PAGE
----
Uncertainty and anxiety are ubiquitous nowadays. The global economy remains fragile, and even where it does show some life, the continued volatility (and upward trajectory) of energy and other commodity prices is there to beat back any real sense of momentum.
Meanwhile, progress on grand challenges like climate change, food and water security, and sustainable consumption is either halting or nonexistent, and there is declining confidence that large institutions, including governments, multilateral organizations, companies and even large NGOs, will lead the way in addressing them.
That’s the general feeling at the global level, and across many countries. But look through the prism of cities and you get the feeling of a different world, one that is every bit as challenging and complex, but also potentially more vibrant, innovative and collaborative; a place where there is a greater sense of what’s possible rather than inevitable.
Cities are where we build our most ambitious and symbolic structures, where we come together to share experiences and exchange capital, goods and ideas, and where we go in search of a better life. At the city level, more so than at the regional or global level, citizens are more likely to share and shape one another’s values and aspirations, and to be able to act together in response to both challenges and opportunities.
That contrast -- between the overwhelming and dispiriting state of the broader world and the more concentrated, dynamic energy of cities -- led us to begin exploring the current and potential nexus between cities and sustainability, and particularly what risks and opportunities it might hold for global companies as they face ever-rising pressure to deliver social as well as financial value around the world.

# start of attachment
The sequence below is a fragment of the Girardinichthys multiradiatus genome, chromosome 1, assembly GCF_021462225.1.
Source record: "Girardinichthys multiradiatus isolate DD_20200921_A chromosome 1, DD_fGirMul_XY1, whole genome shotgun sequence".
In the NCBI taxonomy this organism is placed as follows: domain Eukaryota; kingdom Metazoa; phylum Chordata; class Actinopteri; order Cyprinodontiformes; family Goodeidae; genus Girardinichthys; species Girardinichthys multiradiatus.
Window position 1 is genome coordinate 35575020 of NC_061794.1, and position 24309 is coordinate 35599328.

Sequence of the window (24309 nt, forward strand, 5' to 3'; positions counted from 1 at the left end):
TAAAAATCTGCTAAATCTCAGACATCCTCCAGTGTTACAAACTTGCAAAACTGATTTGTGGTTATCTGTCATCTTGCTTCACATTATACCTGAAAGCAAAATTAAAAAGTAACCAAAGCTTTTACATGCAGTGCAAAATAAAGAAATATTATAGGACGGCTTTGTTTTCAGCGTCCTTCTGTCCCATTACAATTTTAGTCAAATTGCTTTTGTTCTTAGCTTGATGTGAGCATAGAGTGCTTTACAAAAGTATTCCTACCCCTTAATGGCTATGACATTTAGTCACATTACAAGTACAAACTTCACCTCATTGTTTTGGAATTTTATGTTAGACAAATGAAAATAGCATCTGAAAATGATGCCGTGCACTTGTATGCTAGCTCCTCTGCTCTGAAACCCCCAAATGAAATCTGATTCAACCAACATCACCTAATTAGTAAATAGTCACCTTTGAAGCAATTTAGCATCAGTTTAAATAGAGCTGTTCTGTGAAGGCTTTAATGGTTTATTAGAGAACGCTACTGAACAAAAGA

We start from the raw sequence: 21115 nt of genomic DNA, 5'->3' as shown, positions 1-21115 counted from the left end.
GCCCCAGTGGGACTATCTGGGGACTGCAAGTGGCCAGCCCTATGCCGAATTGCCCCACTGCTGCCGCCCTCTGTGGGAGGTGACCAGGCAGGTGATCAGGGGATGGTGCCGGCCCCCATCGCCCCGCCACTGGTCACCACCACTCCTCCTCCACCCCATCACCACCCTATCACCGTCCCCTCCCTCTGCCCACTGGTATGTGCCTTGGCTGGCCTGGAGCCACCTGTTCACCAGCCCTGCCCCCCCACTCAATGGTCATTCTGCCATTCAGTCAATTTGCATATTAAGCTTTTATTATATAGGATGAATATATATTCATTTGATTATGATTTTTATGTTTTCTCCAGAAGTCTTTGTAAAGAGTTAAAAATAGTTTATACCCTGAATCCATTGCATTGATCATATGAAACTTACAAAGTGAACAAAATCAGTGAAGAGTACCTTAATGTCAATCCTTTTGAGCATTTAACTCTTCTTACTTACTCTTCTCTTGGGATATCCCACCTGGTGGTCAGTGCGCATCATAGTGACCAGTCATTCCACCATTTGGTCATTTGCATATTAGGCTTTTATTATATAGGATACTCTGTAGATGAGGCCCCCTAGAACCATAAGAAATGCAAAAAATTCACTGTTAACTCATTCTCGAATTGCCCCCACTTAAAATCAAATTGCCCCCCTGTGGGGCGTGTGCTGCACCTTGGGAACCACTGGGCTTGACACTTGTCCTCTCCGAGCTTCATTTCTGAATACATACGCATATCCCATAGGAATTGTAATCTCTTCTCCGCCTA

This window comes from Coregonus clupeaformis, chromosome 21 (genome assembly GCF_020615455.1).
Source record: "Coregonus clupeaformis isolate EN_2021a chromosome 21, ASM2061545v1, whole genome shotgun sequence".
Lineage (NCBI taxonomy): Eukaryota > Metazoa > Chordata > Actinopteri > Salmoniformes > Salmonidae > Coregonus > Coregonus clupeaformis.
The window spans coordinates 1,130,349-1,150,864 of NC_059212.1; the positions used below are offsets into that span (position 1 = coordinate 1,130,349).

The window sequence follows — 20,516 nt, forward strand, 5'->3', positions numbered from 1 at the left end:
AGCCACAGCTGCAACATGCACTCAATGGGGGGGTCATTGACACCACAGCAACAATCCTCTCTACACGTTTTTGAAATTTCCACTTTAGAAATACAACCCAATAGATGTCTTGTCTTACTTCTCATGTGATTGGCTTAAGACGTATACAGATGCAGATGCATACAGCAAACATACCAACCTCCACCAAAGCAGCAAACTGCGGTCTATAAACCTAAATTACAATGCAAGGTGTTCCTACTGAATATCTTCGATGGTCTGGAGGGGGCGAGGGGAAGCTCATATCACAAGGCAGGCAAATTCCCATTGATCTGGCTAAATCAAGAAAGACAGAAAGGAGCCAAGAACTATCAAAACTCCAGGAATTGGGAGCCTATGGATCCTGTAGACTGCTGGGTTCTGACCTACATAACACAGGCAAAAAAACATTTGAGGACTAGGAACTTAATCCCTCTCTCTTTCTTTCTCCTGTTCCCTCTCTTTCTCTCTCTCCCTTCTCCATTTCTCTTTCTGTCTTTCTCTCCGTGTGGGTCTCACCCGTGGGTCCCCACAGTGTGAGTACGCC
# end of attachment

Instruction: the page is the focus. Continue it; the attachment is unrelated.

This in turn became the subject of a new paper sponsored by Ford Motor Company and produced in partnership with GreenBiz. Titled "Citystates: How Cities Are Vital to the Future of Sustainability," the report published today. In it, we posit that sustainability needs cities as much as cities need sustainability -- not only because they are a linchpin for the survival of our people and planet, but also a lever for shared progress and prosperity -- and thus that a greater share of sustainability effort should be expended within them.
At its core, the paper identifies seven characteristics, or states, that we see as key to advancing sustainability both within and beyond the city, and asks what business particularly can learn and/or contribute to improve their potential:
1. The Connected City: Both growing technological enablement and traditional social connectivity provide opportunities for greater awareness, trust and collaboration among stakeholders. How can business both bolster and create value from this essential connectivity?
2. The Decisive City: Cities often have the urgency, remit and accountability to act decisively -- for example, on mitigation and adaptation efforts related to climate change. How might companies improve their own decisiveness, and/or leverage that of cities, to drive sustainability?
3. The Adaptive City: Cities are among the most adaptable structures in society. How can business both incorporate these adaptive characteristics while collaborating with cities on their mutual survival?
Next Page: Other key characteristics of sustainable cities